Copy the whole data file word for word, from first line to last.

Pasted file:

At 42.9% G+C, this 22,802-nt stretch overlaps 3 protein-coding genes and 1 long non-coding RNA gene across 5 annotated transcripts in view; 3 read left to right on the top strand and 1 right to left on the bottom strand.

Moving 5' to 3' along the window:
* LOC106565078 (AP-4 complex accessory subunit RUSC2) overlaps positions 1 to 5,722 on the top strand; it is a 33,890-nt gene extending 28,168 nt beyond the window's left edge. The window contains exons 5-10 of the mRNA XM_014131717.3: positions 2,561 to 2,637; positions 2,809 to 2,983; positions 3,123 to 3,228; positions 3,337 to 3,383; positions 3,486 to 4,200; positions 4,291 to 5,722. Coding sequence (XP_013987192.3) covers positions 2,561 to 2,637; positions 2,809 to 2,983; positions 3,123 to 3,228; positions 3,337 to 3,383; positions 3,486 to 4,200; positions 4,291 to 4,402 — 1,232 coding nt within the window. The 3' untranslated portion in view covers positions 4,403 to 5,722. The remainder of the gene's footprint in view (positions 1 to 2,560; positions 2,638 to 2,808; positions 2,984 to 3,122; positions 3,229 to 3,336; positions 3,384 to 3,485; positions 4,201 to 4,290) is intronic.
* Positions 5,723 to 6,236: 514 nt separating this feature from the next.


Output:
At 42.9% G+C, this 22,802-nt stretch overlaps 3 protein-coding genes and 1 long non-coding RNA gene across 5 annotated transcripts in view; 3 read left to right on the top strand and 1 right to left on the bottom strand.

Moving 5' to 3' along the window:
* LOC106565078 (AP-4 complex accessory subunit RUSC2) overlaps positions 1 to 5,722 on the top strand; it is a 33,890-nt gene extending 28,168 nt beyond the window's left edge. The window contains exons 5-10 of the mRNA XM_014131717.3: positions 2,561 to 2,637; positions 2,809 to 2,983; positions 3,123 to 3,228; positions 3,337 to 3,383; positions 3,486 to 4,200; positions 4,291 to 5,722. Coding sequence (XP_013987192.3) covers positions 2,561 to 2,637; positions 2,809 to 2,983; positions 3,123 to 3,228; positions 3,337 to 3,383; positions 3,486 to 4,200; positions 4,291 to 4,402 — 1,232 coding nt within the window. The 3' untranslated portion in view covers positions 4,403 to 5,722. The remainder of the gene's footprint in view (positions 1 to 2,560; positions 2,638 to 2,808; positions 2,984 to 3,122; positions 3,229 to 3,336; positions 3,384 to 3,485; positions 4,201 to 4,290) is intronic.
* Positions 5,723 to 6,236: 514 nt separating this feature from the next.